While there can be no doubt that video in the forms of YouTube, iPlayer etc have filled up broadband networks, and watching pre-recorded or downloaded content is widespread, mobile video has not really enjoyed the same levels of success.
It’s not like it hasn’t been touted as ‘the future’. There were great expectations that video would drive 3G adoption, especially from mobile operators. Person to person video calling and offerings where fans could subscribe to services that provided them with videos of the latest goals from their football team, were enthusiastically touted.
There was even mobile TV specific phones such as the Virgin Lobster, which tanked despite splashing out on ads with Pamela Anderson. Production companies also started making ‘mobisodes’ or short mobile tailored episodes of TV content. Yet the idea still failed to take off in a way that was originally envisaged.
Mobile TV suffered technically from interoperability issues surrounding standards, which is never positive for driving adoption – just ask anyone involved in promoting MMS the multimedia messaging ‘successor’ to SMS.
Then there are coverage and capacity issues on the network, and of course the costs incurred which then have to be recouped by charging. These constraints can easily be overcome with a solution popular in some markets – a TV receiver integrated into the mobile phone – but that cuts operators out of the value chain, so needless to say not many were keen on that idea.
Making mobile video successful depends on one important factor as well: you need to get teenagers onboard. These adults-to-be are often the king makers of up-and-coming technology – just look at the effect they’ve had on RIM’s BBM service.
Recent research also indicates that younger people are more likely to use video calling than those of older demographics. They often simply ‘hang out’ with video connections remaining constantly open, rather than ‘making calls’.
Again this is typically over Wi-Fi and broadband, so used flexibly within a location rather than out and about on mobile networks, which will no doubt hurt the networks feelings. The use of video calling among other demographics is still pretty patchy. Fixed line video phones first emerged decades ago, and despite regular airings have never really taken off.
Video conferencing adoption among business users is growing, although not quite as fast as expected, despite standardisation, low cost hardware and IP networks becoming prevalent. Hardware is often still quite expensive, especially at the high end of tele-presence, meaning it fits well into specific segments like boardrooms and distributed engineering companies, but less well in day-to-day generic communications.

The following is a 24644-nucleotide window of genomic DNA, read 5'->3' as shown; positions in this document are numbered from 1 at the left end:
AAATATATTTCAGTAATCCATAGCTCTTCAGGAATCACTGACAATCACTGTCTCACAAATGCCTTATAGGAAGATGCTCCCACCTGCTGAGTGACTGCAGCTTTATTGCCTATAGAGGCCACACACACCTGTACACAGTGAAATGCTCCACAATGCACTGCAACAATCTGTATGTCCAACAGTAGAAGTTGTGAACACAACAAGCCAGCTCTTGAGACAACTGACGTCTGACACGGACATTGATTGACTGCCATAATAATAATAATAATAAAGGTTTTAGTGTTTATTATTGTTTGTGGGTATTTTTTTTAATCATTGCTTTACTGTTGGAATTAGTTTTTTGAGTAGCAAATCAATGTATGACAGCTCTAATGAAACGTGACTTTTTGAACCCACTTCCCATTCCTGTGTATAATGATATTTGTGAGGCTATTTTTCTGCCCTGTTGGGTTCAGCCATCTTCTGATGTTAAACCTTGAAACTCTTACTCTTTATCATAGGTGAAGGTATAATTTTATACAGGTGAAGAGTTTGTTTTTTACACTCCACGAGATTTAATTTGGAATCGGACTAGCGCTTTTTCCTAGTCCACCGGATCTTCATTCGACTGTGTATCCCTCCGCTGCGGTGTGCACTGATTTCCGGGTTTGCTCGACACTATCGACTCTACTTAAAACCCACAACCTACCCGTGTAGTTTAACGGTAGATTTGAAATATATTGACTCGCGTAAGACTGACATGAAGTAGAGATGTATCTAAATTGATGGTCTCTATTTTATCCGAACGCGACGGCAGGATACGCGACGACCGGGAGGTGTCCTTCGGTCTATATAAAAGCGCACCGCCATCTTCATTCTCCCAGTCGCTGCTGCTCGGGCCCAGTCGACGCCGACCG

Even Skype, the free video calling service, which Microsoft bought for $8 billion, has yet to persuade consumers en masse over to the delights of video calling. The end result of all this is that in 2012, video calling is no more popular than it was in 2009 despite improvements in both VC technology and services.
Even Apple’s FaceTime has failed to impress on a grand scale, despite being available on millions of iPhone 4, iPhone 4S, iPad 2 and new iPad devices. Widespread adoption of video as a default mechanism for communication, it seems, is still a long way off – and not even Apple can help this time, as is usually the case. The reasons behind this fact are complex, varied and often subjective to the individual user.
For example, there are many people who will always find video to be intrusive and an invasion of their privacy so they would prefer to not share their image. Or it might simply be the wrong time of day or the wearing of the wrong clothes that mean they want to avoid creating the wrong impression.
Overall though, perhaps the problem of limited mobile video communications adoption is subtler. It does require a change in behaviour, and the constraints of an individual’s time and money mean that adopting anything new implies something has to be replaced or the adoption of something else has to be delayed.
Although recent advances might mean there is less fundamentally wrong with mobile video, from a technology, capacity or cost perspective, other forms of communication are easy and much more effective, so potential users may not yet consider video sufficiently compelling or as important as other things.